Four claw marks, straight and deep. Jeremy could tell where the tips had grazed the skin and where they’d hooked in to tear. Hailey’s hand shook over the girl’s body, and she pulled it away. “The spacing is about right,” she said.
“But you can’t be sure.”
She shook her head. “I’d have to take impressions and make a model to be sure, but…” Her eyes were haunted. Jeremy didn’t have to look inside Hailey’s mind to know she was thinking about all the ways she could have done this. Innocent until proven guilty was his policy. Hailey’s seemed to be the opposite. She was staring down at the grisly aftermath of a vicious attack, and in her mind, that was evidence of guilt.
Hailey believed herself to be dangerous, and the scientist in her wouldn’t let her accept anything less than cold, factual proof to make her change her mind. Jeremy couldn’t give her that. All he could do was play devil’s advocate and make her see the other side.
“Let’s think this through,” he said, when he probably should have kept his mouth shut. He couldn’t stand the sight of Hailey the way she was now, as though she was drowning. She looked as much a ghost as the dead girl on the table. Jeremy wanted to shake her up, make her angry, make her fight. Anything but this meek acceptance.
It had been a mistake to bring her. She never should have had to see this. He should have stuck to the plan and taken Hailey directly to Torrey.
And reckless. Because what he really wanted to do was shove the drawer back out of sight, take Hailey into his arms and tell her everything would be all right. He wanted to kiss the color back into her lips and feel her breath return. His job was to bring Hailey back to Torrey, not to be her caretaker. He told himself it was all just a pretense to calm her down so he could get her onto the shuttle.
Except it was becoming difficult to see where pretense ended and reality was supposed to begin. Jeremy cleared his throat and dragged his gaze away from Hailey’s downcast eyes to the matter at hand. “This girl is five feet, seven inches tall, about a hundred and twenty pounds—”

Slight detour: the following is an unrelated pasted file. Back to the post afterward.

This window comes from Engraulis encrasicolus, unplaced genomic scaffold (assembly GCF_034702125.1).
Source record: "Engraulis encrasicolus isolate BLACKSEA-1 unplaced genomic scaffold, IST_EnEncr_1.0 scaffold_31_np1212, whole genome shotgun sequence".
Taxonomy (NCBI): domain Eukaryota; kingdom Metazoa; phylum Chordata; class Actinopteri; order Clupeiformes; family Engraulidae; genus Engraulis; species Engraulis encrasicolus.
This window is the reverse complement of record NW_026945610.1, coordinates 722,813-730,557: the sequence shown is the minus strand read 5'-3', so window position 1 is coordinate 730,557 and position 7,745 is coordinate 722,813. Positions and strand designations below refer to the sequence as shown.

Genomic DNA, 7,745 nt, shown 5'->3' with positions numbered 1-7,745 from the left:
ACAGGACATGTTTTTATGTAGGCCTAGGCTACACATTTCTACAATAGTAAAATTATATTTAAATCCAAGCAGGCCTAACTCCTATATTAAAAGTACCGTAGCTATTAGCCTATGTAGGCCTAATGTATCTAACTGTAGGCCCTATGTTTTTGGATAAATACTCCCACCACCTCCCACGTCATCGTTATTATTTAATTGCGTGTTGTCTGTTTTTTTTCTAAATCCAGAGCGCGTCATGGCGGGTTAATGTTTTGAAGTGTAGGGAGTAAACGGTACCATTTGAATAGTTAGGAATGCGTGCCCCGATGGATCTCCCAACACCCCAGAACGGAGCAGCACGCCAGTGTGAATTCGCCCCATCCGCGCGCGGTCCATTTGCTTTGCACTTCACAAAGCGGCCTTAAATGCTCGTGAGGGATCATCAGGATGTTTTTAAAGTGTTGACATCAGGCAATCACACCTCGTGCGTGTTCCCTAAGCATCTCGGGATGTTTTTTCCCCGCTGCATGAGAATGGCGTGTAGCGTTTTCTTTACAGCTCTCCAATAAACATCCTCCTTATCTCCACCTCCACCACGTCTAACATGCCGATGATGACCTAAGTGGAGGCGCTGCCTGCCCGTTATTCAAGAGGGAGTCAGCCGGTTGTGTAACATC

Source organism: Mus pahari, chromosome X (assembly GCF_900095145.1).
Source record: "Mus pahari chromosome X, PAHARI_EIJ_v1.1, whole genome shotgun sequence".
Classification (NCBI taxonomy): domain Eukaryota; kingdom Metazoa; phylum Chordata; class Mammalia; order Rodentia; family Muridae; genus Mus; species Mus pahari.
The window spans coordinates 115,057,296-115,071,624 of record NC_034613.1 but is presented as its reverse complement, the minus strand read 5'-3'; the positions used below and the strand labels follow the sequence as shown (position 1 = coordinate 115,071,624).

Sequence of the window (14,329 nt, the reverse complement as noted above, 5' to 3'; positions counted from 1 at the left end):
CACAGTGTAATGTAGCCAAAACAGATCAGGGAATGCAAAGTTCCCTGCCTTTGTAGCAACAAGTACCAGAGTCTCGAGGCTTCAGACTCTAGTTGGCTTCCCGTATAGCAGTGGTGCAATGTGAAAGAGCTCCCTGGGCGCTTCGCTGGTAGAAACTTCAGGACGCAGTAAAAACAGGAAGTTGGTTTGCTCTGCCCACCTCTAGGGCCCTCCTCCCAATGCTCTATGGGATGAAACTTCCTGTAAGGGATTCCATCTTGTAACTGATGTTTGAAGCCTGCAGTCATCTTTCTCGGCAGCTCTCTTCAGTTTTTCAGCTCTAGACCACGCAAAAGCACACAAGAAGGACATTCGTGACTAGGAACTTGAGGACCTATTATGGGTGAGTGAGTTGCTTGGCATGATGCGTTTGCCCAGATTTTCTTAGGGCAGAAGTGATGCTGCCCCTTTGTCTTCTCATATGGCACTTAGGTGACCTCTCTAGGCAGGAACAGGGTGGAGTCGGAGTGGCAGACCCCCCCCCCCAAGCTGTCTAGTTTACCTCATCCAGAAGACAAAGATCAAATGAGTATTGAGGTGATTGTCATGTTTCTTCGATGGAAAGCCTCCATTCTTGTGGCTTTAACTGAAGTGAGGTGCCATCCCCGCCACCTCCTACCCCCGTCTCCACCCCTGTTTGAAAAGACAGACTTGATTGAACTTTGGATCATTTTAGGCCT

“It doesn’t matter,” Hailey said. “It doesn’t matter how tall she is, or how much she weighs; whether she knew karate, or had a weapon. She never would have seen it coming. Doesn’t take much to take prey down. And once you get that far, it doesn’t take much to keep it there.” Her voice was hollow as she spoke. She still wouldn’t look at him.
Jeremy pulled the white sheet back up to cover the girl’s face and break Hailey’s stare. “How do you know that?”
Hailey tapped her temple. “It knows. So I know.”
“Instinct,” he guessed.
Hailey nodded. “Or memory.” She put her hand over the girl’s forehead. “I remember seeing her. She was wearing a green glitter wig and four-inch platform shoes. She winked at me. Said she loved the hair.”
Jeremy took her hand and pushed the drawer back into the wall. “Look at me,” he said.
“What if I killed her?” She was losing it; her mind starting to shut down. He had to break her out of it somehow; this was killing him.
“Stop,” he ordered. “Look at me.” If she went into shock, he’d never get them out of here before someone started asking questions.
She slowly raised her gaze.
“You sensed something last night. Do you remember that?”
Hailey frowned. “Vaguely.” That blank look began to fade. It wasn’t much, but it was a start. Still not enough; she was still too close to the edge. Jeremy pushed.
“Try harder. Think back. It was something you recognized.” If he could just get her to focus on something else…
“I guess. What does it matter?”
He wanted to probe more, ask the things that had been bothering him about this case for a while now. But the window of opportunity slammed shut when he felt the ME decide to butt in. Jeremy let go of Hailey’s hand and put a step more distance between them when the morgue door opened.